Sifting about in the mud on the edge of the River Thames might not be everyone's idea of fun, but Lara Maiklem has been doing it for nearly 20 years.
The author of Mudlarking: Lost and Found on the River Thames, has uncovered countless artefacts of previous lives: Tudor buttons, Georgian clay pipes, Victorian toys and even a medieval child’s shoe.
Unbeknown to many people, parts of the Thames are tidal. So at low tide the river bed can be revealed, allowing access to centuries of lost items — objects deposited over the long history of London that reveal forgotten lives.
The tidal part of the Thames stretches 160km from Teddington to the estuary, Maiklem says.
“I don’t use a metal detector, I don’t dig, and I don’t scrape. I just let the river deliver what it feels like delivering on that tide.
“And every tide it will leave me something different.”
Mudlarking was once far from a recreational activity, she says, the poor of London used to mudlark to eke out a living.
“They were mainly women, children and old people who went down to the river to collect anything they could sell.
“They were looking for rags and bones and bottles and copper nails if they were lucky and tools that had been dropped off the ships.”
They did this work because it was preferable to the workhouse, she says.
“Which gives you an idea how awful the workhouse were, because at the time the river was a barely moving sewer. They were just wading around in the most awful filth, just to survive.”
The oldest man-made objects you can find in the Thames are pre-historic flints, she says, and there are still Roman objects being uncovered.
“I’ve got bone hair pins, little tiny bone dice, bone counters. I’ve got the hinge from a Roman box also made of bone, but it’s got the original wooden dowel inside.
“I’ve got a complete bronze-age pot that isn’t broken. That’s the beauty of the mud, it really does protect things perfectly and it’s also anaerobic, so oxygen doesn’t get to things, so things like leather and wood and bone are perfectly preserved.”
Her most cherished find is a completely intact child’s shoe.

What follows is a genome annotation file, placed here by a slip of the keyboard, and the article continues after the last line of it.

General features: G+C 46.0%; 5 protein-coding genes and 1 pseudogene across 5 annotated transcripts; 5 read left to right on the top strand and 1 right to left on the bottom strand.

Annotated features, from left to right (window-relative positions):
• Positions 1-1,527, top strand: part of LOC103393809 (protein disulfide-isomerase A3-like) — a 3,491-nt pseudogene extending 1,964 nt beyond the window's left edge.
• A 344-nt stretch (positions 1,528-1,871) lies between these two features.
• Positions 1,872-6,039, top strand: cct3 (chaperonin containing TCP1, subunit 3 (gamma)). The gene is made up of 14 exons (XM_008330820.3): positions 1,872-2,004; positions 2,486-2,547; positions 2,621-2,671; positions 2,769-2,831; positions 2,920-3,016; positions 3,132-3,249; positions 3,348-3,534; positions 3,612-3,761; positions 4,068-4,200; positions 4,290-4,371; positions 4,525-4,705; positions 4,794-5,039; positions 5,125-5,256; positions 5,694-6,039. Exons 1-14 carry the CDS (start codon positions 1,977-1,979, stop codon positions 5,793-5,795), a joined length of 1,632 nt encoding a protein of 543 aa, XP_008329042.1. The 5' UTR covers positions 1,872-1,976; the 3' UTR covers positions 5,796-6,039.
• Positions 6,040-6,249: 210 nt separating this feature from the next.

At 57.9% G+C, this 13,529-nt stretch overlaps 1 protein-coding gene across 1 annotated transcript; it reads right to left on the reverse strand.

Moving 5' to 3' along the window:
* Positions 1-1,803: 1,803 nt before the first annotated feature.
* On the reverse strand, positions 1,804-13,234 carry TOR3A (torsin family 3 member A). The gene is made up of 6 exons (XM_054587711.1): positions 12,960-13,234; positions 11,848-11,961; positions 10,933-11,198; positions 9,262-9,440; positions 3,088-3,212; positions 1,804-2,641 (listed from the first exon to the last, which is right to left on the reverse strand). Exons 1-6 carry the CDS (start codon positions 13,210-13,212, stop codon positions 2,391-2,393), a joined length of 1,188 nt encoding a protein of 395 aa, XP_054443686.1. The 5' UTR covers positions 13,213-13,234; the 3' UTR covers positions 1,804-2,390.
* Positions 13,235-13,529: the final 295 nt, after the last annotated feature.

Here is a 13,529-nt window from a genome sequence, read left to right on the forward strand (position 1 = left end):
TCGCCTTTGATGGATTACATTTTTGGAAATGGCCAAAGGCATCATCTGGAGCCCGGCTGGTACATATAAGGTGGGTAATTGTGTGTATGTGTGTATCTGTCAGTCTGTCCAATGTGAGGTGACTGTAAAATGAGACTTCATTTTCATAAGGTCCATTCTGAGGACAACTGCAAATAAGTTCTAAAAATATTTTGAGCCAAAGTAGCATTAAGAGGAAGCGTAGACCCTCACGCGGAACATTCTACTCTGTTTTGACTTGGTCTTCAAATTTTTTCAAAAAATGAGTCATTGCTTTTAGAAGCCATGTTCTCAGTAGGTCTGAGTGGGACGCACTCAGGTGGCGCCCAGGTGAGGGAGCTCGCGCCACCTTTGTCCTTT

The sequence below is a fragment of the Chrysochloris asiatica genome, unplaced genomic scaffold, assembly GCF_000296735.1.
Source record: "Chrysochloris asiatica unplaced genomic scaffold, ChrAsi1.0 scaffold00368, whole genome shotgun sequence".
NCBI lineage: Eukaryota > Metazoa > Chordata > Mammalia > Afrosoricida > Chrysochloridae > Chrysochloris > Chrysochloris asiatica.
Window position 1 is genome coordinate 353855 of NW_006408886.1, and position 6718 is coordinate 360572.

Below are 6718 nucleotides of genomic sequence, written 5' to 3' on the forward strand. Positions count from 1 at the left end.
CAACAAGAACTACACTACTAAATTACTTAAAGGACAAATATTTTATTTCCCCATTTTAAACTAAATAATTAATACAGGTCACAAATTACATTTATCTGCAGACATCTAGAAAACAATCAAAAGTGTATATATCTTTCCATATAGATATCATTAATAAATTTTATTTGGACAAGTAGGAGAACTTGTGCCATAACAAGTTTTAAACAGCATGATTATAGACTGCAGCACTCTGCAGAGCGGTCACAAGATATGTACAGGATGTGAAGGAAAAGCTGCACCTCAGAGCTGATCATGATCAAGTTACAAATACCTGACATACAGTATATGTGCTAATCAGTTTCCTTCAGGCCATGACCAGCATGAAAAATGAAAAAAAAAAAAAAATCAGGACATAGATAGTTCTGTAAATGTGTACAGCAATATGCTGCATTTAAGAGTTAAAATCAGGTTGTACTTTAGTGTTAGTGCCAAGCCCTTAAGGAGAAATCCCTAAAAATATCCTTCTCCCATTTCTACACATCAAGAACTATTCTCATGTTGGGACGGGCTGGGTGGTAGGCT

“It’s the most personal things that I really look for. I’ve got a medieval shoe, and it’s complete and the beauty of that is it’s a child’s shoe. It’s quite small and when you look inside you can see the imprint of the previous owner’s little foot.”
Such finds are like “shaking hands with history”, Maiklem says.
Recently, when she was mudlarking in the Thames estuary, she came upon a human skull.
“It was an incredibly peaceful day and he was just looking back at me from the mud, it was quite peaceful. It was a very strange feeling, I’ve never held a skull in my hands before.”
The skull turned out to be 300 years old and studies are going on to determine whether it belonged to a prisoner awaiting deportation or a French POW from the Napoleonic Wars.
Once the tests are finished he will get a “proper burial”, she says.
The Thames is now in pretty good shape after being declared biologically dead in the 1950s.
“The Thames has been through the ringer. There was the great stink in the 19th century when it was so polluted they had to suspend parliament because it was too smelly to carry on.”
That lead to the first great sewers being built. And much embankment work took place but by the 1950s the river was dead.
“There wasn’t a single living creature between Gravesend and Vauxhall.”
Since then the river has made a remarkable recovery, she says.
“They’ve counted 125 different species of fish, there’s oysters living out in the estuary, there’s even lobsters living out there, people have found salmon in the Thames. It’s apparently one of the cleanest urban rivers in the world.”